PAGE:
Jun 29, 2012

Will the Law of Unintended Consequences Turn Obama's SCOTUS Victory Into Defeat?

Guest Column by Colin Hanna

It's not a pretty sound, the braying of donkeys. President Obama pretentiously claims that the Supreme Court decision affirming the constitutionality of his health care law is, "a victory for people across the Country." The Huffington Post, in the largest headline I have ever seen on that site, self-righteously blares a single word in red, bold type: JUSTICE. I can only imagine what the likes of Chris Matthews, Rachel Maddow and Sergeant Schultz will say over on MSNBC. But once that tiresome braying dies down, my question is: will the law of unintended consequences take over? Will this ruling have the unintended consequence of reenergizing the Tea Party like nothing else could have done? Will this fuel the money machines of the right, the Republican National Committee, the Romney campaign, his SuperPAC and other outside groups like Crossroads, FreedomWorks, Faith and Freedom Coalition, Americans for Prosperity and the Club for Growth? Will it, as Arizona Congressman David Schweikert said, mean that, from now until November, it's 2010 all over again? I think that's quite likely.

ObamaCare is unpopular with a large swath of America. A recent ABC News/Washington Post poll showed that 53% of Americans oppose the law. Now that it has been justified and unmasked as a tax instead of a mandate, will that suddenly increase its appeal? I think not. So while others on the right are now lambasting the Court and especially the Chief Justice for their decision, I think we should focus our attention instead on the one Court that's actually higher than the Supreme Court: the court of public opinion and the sovereign power of the people at election time. Unless Republicans and conservatives do a terrible job of reminding the public why they did not like this unprecedented expansion of government, this intrusion into the economy and the staggering accumulation of debt that will accompany it, then the ultimate loser may well be President Obama - but by no means the only loser. Democratic Senatorial and Congressional candidates may taste once again the sting of public anger that they faced at the forums of 2009 and the elections of 2010.

The bottom line is really not that complicated. As Mitt Romney said shortly after the decision, "ObamaCare is bad medicine." Senator Marco Rubio said, "What's important to remember is that what the court rules on is whether something is constitutional or not, not whether it's a good idea. And while the court has said that the law is constitutional, it remains a bad idea for our economy, and I hope that in the fall we will have a majority here that will not just repeal this law, but replace it with real solutions that will insure more people and cost a lot less money." That last part will be the key: if conservatives are disciplined and successful in keeping their legislative focus on repeal and their policy focus on what consumer-directed health care would look like if Republicans win back the Senate and White House and hold the House of Representatives, they'll win the day, not Obama and his vision of neo-European statism. Republicans must pose a winning moral argument, not just a material one. Bills like Georgia Congressman, and doctor, Tom Price's H.R. 3000 should now be looked at to see if they meet Senator Mitch McConnell's claim that, "We can do better." The immediate battle cry in the House of Representatives should be "no funding, no implementation, and full repeal." But that will never win the day in the Senate and will never make it to the President's veto pen. But they must not stop there. They do not need to completely finish an alternative bill. That would be futile with this Senate and this President. All they need to do, and it's no small task, is articulate a superior vision that is consistent with the free market system, the Constitution and the values of outside the beltway America. If they do that, this Supreme Court decision could well be seen as the catalyst for a conservative revival. The law of unintended consequences will have rescued our nation from the designs of an oppressive and repressive élite.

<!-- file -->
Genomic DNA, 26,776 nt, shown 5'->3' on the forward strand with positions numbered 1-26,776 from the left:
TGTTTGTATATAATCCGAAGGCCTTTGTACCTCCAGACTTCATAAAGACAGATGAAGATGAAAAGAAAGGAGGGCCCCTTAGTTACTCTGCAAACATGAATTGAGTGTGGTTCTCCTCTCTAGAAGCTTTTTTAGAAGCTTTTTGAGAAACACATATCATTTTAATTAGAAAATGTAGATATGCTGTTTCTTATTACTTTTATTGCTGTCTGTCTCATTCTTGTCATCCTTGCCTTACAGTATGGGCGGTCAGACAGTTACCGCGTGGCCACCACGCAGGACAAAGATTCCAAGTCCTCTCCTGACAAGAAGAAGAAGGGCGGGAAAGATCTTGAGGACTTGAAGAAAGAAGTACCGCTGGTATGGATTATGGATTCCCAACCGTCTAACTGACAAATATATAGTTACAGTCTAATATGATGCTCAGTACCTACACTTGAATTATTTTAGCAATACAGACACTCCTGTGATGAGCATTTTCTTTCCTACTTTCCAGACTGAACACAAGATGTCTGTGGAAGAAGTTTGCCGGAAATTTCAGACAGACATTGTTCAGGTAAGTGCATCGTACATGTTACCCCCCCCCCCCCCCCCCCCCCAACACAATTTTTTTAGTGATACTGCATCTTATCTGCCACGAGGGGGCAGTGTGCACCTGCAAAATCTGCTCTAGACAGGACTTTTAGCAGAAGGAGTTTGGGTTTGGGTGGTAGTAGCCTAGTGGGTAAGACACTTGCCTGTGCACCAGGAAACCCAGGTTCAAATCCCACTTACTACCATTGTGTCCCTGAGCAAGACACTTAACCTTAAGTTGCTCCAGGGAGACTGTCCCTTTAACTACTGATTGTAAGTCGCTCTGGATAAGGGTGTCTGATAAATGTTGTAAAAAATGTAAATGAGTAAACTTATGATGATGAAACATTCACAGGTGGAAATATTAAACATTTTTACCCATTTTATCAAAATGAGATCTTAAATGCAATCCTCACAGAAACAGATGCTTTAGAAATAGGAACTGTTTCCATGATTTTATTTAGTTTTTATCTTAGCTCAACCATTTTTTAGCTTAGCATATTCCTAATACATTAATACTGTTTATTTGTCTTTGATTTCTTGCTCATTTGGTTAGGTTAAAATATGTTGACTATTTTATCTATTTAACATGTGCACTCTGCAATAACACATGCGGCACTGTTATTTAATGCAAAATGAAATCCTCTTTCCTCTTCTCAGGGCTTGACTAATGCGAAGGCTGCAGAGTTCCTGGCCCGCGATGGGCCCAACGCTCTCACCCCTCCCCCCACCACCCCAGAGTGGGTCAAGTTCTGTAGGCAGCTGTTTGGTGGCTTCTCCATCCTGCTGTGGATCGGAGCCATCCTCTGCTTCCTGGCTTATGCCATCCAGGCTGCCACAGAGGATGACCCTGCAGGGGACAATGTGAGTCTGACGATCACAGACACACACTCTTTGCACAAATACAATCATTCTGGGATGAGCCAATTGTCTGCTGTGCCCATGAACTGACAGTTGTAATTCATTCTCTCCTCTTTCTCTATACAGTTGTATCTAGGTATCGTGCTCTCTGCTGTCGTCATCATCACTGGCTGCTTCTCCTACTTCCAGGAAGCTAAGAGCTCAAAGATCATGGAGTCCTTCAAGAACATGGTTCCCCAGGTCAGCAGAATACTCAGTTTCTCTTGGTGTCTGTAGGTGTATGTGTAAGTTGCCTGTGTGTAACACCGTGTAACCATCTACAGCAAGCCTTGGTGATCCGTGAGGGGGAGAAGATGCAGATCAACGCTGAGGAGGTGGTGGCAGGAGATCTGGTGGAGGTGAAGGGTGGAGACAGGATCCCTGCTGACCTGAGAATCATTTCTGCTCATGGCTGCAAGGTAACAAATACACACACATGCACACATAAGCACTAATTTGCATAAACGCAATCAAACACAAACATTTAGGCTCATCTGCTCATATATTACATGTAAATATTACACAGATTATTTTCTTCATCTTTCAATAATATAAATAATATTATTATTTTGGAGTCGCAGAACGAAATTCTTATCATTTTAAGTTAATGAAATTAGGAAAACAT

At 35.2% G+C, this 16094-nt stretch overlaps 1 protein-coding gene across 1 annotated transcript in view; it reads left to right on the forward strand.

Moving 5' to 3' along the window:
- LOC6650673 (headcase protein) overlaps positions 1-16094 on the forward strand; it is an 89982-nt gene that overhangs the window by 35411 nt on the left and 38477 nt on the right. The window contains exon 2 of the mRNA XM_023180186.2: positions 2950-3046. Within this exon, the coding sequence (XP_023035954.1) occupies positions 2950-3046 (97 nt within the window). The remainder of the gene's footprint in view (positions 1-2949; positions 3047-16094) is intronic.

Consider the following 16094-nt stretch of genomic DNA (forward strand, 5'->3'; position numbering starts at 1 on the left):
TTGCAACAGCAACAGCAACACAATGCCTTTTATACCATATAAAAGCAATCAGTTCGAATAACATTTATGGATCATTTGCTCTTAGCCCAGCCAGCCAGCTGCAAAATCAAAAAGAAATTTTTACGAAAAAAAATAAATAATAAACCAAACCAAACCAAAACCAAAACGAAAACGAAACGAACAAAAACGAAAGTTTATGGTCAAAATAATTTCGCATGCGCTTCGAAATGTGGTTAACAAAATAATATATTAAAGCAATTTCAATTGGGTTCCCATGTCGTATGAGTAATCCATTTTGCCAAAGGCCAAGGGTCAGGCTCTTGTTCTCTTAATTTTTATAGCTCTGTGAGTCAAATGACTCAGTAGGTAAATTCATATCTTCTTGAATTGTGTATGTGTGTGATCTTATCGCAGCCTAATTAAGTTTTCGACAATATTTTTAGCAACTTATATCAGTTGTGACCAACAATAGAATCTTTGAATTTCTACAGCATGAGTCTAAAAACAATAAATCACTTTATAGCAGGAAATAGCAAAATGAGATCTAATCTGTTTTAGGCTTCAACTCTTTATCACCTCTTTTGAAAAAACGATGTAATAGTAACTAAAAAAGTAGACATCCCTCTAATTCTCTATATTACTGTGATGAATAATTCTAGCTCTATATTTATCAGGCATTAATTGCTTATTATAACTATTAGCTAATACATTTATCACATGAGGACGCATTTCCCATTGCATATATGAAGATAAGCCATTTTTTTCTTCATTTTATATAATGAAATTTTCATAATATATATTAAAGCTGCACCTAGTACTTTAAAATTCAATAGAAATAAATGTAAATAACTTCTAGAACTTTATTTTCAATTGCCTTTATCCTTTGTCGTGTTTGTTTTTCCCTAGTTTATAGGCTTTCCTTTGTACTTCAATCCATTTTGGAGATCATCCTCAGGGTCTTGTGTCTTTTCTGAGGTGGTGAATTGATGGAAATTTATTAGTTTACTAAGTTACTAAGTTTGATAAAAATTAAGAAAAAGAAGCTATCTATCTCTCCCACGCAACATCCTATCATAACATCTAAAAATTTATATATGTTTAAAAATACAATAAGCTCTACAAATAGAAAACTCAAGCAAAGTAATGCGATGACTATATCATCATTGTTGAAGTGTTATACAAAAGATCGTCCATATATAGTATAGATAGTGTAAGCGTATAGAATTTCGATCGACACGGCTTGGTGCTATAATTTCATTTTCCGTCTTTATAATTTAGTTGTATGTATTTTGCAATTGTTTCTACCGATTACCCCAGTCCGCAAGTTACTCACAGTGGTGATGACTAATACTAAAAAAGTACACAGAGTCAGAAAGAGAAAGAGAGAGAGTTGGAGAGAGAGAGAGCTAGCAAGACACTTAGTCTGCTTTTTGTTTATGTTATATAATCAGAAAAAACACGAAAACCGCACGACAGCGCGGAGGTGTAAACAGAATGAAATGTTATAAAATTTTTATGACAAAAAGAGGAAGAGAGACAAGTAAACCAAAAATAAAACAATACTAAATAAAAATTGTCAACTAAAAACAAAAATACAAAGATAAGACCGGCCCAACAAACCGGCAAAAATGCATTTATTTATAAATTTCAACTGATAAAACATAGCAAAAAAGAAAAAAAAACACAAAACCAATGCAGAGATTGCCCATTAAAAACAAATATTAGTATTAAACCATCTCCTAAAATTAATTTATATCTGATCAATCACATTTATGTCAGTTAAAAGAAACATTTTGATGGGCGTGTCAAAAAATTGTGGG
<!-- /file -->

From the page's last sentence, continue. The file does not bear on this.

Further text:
Jun 21, 2012